Q/ Is India ready to bid for the Olympics?
A/ Why not? I think we are ready. I am 100 per cent sure that our youth will deliver given the way we are going now. Our biggest examples are France and Los Angeles, in that we don’t need to build new infrastructure. And, talent in India is ample. So, we are so happy that we bid for the IOC session and that it is happening at the NMACC. We had only one vote against us; 75 votes were in favour of India. The session was held in Delhi 40 years ago and now they are coming back to India. I hope we make a good impression on them and I am sure India will do a great job by 2036. Even if we get the youth Olympics, it will change the youth of our nation. It is not only children who have to be convinced that they have talent, but it is the parents, too. The mindset of the parents must change to see that sports can also be a career. Many parents stop their children from playing games the moment they reach the board exams. But that is the time you actually need to invest in them.
Q/ Do you see this change in mindset happening after the coming of the Indian Premier League and the Indian Super League?
A/ I think what the IPL has done is that it has got sports into everyone’s homes. Yashasvi Jaiswal (Rajasthan Royals) hit 124 yesterday. He comes from a very humble background. These stories go back to parents.
We have a football programme, Young Champs, for kids who come from all over India and stay with us. We had the first graduation and all of them have been absorbed by clubs. It will take time, but we need to now give it a little push. I think education and sports go hand in hand. A child learns as much on the field as he does inside the classroom.
Q/ A recent Mumbai Indians match was dedicated to underprivileged girls. The participation of Indian girls in football and cricket remains low. As the owner of MI and the NGO Education and Sports for All, how do you hope to reverse this situation?
A/ We just held the women’s Under-17 football World Cup in India. The Women’s Premier League is quite dear to me. I realise that these girls come from various backgrounds and don’t have normal shoes and have to travel for hours to go to some training facility and then wait till they get noticed. I think the Women’s Premier League was an important education for me to say that sports for girls is so basic at this moment. And yet, so many of our Olympic winners have been girls.
But, to be honest, we are a cricket-obsessed nation. The IPL has encouraged other leagues to come up. We now have leagues in kabaddi, badminton, tennis, football, etc., and people are getting more exposed to various sports.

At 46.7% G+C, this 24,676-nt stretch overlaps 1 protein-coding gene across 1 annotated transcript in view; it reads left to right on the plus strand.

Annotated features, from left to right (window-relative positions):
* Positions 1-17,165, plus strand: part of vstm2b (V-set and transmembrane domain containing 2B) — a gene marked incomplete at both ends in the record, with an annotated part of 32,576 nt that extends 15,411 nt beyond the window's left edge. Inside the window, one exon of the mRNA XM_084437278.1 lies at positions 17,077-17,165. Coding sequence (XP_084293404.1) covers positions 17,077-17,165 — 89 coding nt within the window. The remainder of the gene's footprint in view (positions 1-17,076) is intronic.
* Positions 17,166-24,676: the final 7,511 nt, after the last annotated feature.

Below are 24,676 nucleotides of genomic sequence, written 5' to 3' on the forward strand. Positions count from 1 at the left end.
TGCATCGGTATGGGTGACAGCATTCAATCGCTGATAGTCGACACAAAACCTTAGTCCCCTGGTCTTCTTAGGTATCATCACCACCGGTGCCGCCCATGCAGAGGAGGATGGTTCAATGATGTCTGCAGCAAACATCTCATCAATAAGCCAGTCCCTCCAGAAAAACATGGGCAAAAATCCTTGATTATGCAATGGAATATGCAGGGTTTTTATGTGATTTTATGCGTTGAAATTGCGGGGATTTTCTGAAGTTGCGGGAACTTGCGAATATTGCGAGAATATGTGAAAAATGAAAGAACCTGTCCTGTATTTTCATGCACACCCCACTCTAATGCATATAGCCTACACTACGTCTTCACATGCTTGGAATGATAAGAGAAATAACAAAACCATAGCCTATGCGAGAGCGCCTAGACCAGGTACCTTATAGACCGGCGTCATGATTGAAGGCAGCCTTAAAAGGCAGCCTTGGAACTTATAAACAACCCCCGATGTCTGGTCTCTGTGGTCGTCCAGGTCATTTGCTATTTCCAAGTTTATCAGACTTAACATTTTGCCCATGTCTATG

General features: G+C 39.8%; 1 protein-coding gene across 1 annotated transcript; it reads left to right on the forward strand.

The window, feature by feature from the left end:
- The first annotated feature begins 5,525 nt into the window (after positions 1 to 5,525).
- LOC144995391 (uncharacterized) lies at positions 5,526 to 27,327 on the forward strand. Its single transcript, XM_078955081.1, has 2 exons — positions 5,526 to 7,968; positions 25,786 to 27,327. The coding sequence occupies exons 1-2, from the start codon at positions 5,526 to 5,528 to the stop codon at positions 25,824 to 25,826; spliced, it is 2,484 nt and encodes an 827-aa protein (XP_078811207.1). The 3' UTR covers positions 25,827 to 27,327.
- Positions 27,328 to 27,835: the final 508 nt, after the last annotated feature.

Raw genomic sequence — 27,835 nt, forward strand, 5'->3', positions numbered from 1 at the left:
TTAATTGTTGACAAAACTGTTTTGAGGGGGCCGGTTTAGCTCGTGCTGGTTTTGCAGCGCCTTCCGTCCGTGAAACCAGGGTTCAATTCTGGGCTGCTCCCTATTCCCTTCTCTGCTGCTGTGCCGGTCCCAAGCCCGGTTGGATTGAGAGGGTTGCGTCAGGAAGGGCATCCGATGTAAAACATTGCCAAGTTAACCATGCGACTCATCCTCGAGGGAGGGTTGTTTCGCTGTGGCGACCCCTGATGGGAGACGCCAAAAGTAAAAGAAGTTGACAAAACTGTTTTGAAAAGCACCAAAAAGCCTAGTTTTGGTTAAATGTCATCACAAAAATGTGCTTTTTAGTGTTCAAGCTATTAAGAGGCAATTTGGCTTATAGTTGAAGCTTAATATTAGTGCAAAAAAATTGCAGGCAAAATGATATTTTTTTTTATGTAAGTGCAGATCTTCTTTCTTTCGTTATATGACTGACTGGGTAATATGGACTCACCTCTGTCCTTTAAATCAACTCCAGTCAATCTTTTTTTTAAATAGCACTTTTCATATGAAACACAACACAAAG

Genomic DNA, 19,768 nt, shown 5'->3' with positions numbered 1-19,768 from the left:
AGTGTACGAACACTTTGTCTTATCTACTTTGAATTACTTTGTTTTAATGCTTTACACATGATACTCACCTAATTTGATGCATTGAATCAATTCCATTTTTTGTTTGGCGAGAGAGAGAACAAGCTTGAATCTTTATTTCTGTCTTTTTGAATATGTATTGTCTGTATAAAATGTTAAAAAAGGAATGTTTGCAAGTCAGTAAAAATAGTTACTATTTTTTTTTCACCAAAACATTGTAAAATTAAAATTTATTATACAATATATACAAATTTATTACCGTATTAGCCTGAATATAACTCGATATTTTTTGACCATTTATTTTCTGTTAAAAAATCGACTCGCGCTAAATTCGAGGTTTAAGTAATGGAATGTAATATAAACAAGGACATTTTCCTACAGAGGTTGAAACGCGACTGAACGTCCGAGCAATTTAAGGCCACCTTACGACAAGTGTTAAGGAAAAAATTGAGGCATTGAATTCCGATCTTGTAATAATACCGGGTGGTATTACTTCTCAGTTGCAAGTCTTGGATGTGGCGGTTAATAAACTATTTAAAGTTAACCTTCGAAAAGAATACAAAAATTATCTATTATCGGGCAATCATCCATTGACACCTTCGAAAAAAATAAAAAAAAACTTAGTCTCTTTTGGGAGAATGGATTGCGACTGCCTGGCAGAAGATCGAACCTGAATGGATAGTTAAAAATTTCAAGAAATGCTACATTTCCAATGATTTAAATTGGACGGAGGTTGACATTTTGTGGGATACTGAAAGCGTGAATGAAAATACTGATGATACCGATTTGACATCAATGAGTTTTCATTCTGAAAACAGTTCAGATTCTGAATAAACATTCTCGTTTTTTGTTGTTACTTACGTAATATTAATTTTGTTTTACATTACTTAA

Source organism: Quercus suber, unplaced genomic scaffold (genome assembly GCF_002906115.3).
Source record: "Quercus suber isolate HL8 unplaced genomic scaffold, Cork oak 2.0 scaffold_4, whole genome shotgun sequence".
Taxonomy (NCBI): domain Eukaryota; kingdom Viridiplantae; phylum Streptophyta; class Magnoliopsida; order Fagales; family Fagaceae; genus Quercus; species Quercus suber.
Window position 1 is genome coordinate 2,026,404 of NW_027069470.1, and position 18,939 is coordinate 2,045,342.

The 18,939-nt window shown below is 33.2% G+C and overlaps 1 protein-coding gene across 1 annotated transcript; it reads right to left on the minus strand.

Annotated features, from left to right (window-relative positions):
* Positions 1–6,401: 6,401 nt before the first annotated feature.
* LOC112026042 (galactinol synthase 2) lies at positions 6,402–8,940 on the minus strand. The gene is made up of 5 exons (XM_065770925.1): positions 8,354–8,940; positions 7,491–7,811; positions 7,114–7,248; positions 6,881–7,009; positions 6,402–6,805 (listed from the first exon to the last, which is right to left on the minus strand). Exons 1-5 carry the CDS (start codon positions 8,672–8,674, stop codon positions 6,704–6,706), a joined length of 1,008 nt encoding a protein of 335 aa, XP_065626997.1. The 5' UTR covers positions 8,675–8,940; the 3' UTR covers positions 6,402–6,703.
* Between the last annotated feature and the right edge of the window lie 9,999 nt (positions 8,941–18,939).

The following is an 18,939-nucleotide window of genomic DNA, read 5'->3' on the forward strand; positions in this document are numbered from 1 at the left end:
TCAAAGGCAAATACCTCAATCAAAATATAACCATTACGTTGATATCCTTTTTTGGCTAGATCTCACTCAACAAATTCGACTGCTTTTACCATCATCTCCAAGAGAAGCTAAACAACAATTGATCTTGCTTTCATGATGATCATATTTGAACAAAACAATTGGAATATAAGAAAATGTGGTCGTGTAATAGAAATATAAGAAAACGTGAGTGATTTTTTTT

Q/ It has been a decade since the ISL started. It has no doubt fostered club loyalties and created regular income for a pool of domestic players. However, do you think it has helped Indian football as much as it was hoped?
A/ We certainly have created club loyalties for sure and unearthed a lot of new talent. We were 171 in the world rankings and now we have come to 101. We qualified twice for the Asia Cup. But again, as I said, India is obsessed with cricket. We do have Kerala, which is a very strong base for football, as are West Bengal, the northeast and Goa. We are also seeing a lot of grassroots growth in Bengaluru, Chennai and Mumbai. But ten years is a very small time. Work is in progress.
Q/ We see you at MI games often. How involved are you with the team?
A/ My heart is with the team, but now Akash kind of manages it. He has taken the team international―we have the MI UAE, MI South Africa and MI New York. I am hands on with the women’s team at the moment. But whenever he needs me, I am always there. I just had a bonding session with the boys day before yesterday. They said, ‘Ma’am, you have to do one every time.’
Q/ MI now owns teams in multiple leagues around the world. So do some other IPL owners. Are we heading towards an inevitable takeover of cricket by T20 leagues?
A/ I am a big follower of Test cricket. But I think the youth enjoys T20 because it is fast. T20 has also brought sports to everybody, across ages and gender. My mother, 89, travels to every state. She has not missed a single MI match. I must have missed some, but she hasn’t. So I think, in that way, the IPL has been great.